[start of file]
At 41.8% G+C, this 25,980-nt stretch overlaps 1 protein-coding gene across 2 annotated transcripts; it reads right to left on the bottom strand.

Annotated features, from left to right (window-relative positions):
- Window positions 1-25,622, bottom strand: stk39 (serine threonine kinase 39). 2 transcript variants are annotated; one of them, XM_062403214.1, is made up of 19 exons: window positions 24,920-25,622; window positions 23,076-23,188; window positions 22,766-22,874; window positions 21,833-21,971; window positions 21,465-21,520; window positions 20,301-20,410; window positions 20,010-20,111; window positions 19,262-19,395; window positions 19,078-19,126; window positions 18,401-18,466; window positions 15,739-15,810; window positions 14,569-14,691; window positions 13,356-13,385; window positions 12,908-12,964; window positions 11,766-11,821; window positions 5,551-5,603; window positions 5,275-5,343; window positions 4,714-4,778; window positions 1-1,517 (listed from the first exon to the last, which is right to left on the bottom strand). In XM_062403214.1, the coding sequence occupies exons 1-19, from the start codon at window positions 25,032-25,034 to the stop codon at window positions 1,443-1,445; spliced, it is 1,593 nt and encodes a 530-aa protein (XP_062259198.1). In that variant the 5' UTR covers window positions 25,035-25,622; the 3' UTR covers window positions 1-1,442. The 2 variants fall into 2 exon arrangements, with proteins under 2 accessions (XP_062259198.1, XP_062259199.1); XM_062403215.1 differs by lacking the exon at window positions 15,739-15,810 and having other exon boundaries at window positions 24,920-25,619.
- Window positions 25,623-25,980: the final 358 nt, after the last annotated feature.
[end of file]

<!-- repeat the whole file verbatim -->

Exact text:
At 41.8% G+C, this 25,980-nt stretch overlaps 1 protein-coding gene across 2 annotated transcripts; it reads right to left on the bottom strand.

Annotated features, from left to right (window-relative positions):
- Window positions 1-25,622, bottom strand: stk39 (serine threonine kinase 39). 2 transcript variants are annotated; one of them, XM_062403214.1, is made up of 19 exons: window positions 24,920-25,622; window positions 23,076-23,188; window positions 22,766-22,874; window positions 21,833-21,971; window positions 21,465-21,520; window positions 20,301-20,410; window positions 20,010-20,111; window positions 19,262-19,395; window positions 19,078-19,126; window positions 18,401-18,466; window positions 15,739-15,810; window positions 14,569-14,691; window positions 13,356-13,385; window positions 12,908-12,964; window positions 11,766-11,821; window positions 5,551-5,603; window positions 5,275-5,343; window positions 4,714-4,778; window positions 1-1,517 (listed from the first exon to the last, which is right to left on the bottom strand). In XM_062403214.1, the coding sequence occupies exons 1-19, from the start codon at window positions 25,032-25,034 to the stop codon at window positions 1,443-1,445; spliced, it is 1,593 nt and encodes a 530-aa protein (XP_062259198.1). In that variant the 5' UTR covers window positions 25,035-25,622; the 3' UTR covers window positions 1-1,442. The 2 variants fall into 2 exon arrangements, with proteins under 2 accessions (XP_062259198.1, XP_062259199.1); XM_062403215.1 differs by lacking the exon at window positions 15,739-15,810 and having other exon boundaries at window positions 24,920-25,619.
- Window positions 25,623-25,980: the final 358 nt, after the last annotated feature.